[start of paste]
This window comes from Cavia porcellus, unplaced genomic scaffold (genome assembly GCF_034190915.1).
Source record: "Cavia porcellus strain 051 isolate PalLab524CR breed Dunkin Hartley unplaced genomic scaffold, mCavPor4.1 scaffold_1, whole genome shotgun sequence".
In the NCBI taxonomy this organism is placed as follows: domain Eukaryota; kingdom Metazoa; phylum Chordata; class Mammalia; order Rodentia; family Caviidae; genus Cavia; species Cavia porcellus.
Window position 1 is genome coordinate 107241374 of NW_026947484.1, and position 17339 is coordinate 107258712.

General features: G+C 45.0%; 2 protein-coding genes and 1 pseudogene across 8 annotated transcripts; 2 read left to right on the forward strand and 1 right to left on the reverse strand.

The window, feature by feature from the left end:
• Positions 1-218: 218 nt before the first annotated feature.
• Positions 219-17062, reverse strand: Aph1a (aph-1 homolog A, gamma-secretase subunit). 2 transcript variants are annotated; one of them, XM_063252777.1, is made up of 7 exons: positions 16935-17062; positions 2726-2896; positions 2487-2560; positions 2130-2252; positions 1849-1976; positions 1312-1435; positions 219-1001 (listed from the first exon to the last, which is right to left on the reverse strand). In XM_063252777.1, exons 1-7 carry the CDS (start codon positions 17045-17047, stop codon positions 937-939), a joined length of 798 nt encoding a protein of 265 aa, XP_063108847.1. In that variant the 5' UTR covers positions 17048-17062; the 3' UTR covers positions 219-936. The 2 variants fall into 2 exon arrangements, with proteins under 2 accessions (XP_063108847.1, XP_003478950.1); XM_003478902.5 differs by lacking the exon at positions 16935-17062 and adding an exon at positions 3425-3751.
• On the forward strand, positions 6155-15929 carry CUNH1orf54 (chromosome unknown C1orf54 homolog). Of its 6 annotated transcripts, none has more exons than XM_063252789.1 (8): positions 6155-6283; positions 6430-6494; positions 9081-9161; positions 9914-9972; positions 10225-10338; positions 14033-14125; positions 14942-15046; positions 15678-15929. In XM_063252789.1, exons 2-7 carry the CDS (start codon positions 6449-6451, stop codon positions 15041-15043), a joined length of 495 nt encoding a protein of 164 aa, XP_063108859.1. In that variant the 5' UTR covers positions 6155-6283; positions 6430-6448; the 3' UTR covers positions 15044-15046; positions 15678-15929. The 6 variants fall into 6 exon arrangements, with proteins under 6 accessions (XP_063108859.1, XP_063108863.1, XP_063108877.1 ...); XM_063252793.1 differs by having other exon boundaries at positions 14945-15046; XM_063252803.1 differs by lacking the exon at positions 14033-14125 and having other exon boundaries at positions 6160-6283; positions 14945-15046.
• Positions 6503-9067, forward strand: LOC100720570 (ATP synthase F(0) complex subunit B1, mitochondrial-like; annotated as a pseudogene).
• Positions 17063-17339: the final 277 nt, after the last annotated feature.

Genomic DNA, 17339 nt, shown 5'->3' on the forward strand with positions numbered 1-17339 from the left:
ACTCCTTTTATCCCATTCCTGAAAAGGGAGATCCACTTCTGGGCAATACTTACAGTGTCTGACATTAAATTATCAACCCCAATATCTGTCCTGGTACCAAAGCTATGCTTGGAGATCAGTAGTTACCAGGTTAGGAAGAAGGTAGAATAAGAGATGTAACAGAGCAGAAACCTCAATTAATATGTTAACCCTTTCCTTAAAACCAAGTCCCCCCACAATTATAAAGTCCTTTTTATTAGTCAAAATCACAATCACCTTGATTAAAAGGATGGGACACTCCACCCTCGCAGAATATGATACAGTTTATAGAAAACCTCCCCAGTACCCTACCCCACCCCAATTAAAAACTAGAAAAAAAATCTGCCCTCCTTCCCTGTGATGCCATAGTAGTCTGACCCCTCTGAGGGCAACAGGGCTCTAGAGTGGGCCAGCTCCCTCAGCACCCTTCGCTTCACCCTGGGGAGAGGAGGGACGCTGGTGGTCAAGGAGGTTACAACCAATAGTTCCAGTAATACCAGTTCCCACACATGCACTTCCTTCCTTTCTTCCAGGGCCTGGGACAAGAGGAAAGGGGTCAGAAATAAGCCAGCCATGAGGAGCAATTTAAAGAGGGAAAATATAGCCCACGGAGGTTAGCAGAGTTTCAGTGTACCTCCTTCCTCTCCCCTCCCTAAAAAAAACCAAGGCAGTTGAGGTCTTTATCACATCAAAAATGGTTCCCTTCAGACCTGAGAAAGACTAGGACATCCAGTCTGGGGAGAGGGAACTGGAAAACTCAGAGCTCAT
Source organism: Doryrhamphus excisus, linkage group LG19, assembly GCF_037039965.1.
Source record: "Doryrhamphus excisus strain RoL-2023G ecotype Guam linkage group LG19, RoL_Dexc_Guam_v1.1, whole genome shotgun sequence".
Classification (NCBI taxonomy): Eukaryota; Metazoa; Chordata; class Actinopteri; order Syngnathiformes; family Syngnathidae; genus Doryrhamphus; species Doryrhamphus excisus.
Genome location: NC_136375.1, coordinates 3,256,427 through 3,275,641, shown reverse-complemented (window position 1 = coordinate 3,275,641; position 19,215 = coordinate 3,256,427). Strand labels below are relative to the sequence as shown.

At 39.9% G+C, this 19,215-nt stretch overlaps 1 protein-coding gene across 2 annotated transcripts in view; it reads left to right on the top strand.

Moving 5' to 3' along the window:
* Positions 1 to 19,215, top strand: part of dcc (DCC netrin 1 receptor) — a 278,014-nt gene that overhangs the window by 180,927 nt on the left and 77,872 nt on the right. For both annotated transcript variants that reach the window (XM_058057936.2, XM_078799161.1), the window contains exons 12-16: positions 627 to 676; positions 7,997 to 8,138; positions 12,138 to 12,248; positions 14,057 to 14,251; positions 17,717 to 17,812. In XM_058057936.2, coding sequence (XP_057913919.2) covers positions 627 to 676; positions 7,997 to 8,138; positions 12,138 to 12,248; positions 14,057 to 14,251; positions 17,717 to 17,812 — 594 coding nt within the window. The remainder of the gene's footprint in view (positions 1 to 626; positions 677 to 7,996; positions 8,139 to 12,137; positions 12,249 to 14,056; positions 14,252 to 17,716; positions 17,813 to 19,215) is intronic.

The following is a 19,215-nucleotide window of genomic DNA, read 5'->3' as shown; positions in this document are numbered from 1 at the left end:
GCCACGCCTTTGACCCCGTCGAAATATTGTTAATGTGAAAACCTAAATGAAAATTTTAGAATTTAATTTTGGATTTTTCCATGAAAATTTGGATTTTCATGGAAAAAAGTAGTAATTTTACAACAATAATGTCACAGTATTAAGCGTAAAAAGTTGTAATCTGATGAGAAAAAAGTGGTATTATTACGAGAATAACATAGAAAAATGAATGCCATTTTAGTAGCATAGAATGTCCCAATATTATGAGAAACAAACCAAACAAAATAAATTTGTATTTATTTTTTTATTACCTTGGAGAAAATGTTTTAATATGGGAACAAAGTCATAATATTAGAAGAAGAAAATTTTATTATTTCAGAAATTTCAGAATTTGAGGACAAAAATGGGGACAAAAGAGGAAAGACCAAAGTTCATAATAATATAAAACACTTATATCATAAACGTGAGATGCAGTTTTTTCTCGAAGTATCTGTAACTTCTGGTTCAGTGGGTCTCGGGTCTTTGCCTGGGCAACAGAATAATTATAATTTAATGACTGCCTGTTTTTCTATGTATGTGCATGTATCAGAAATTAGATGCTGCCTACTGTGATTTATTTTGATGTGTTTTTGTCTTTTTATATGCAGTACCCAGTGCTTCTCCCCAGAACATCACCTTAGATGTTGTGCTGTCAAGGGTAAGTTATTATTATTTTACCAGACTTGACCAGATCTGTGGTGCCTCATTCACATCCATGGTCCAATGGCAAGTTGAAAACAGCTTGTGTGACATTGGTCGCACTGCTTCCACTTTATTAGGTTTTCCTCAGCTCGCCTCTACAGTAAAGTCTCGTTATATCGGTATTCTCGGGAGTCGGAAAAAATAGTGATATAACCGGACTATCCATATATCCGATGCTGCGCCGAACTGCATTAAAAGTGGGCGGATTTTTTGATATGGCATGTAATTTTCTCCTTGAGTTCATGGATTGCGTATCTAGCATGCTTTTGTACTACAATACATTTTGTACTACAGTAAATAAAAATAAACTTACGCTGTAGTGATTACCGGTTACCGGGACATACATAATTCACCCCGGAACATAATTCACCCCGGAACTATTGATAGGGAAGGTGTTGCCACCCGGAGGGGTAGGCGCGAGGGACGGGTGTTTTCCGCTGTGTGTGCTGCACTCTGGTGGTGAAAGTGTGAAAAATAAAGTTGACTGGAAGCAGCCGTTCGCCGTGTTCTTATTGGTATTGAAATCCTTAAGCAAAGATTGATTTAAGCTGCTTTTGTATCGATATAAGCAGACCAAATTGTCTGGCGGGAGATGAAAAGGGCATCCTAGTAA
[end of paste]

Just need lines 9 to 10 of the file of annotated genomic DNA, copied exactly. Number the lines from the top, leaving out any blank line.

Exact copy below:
• On the forward strand, positions 6155-15929 carry CUNH1orf54 (chromosome unknown C1orf54 homolog). Of its 6 annotated transcripts, none has more exons than XM_063252789.1 (8): positions 6155-6283; positions 6430-6494; positions 9081-9161; positions 9914-9972; positions 10225-10338; positions 14033-14125; positions 14942-15046; positions 15678-15929. In XM_063252789.1, exons 2-7 carry the CDS (start codon positions 6449-6451, stop codon positions 15041-15043), a joined length of 495 nt encoding a protein of 164 aa, XP_063108859.1. In that variant the 5' UTR covers positions 6155-6283; positions 6430-6448; the 3' UTR covers positions 15044-15046; positions 15678-15929. The 6 variants fall into 6 exon arrangements, with proteins under 6 accessions (XP_063108859.1, XP_063108863.1, XP_063108877.1 ...); XM_063252793.1 differs by having other exon boundaries at positions 14945-15046; XM_063252803.1 differs by lacking the exon at positions 14033-14125 and having other exon boundaries at positions 6160-6283; positions 14945-15046.
• Positions 6503-9067, forward strand: LOC100720570 (ATP synthase F(0) complex subunit B1, mitochondrial-like; annotated as a pseudogene).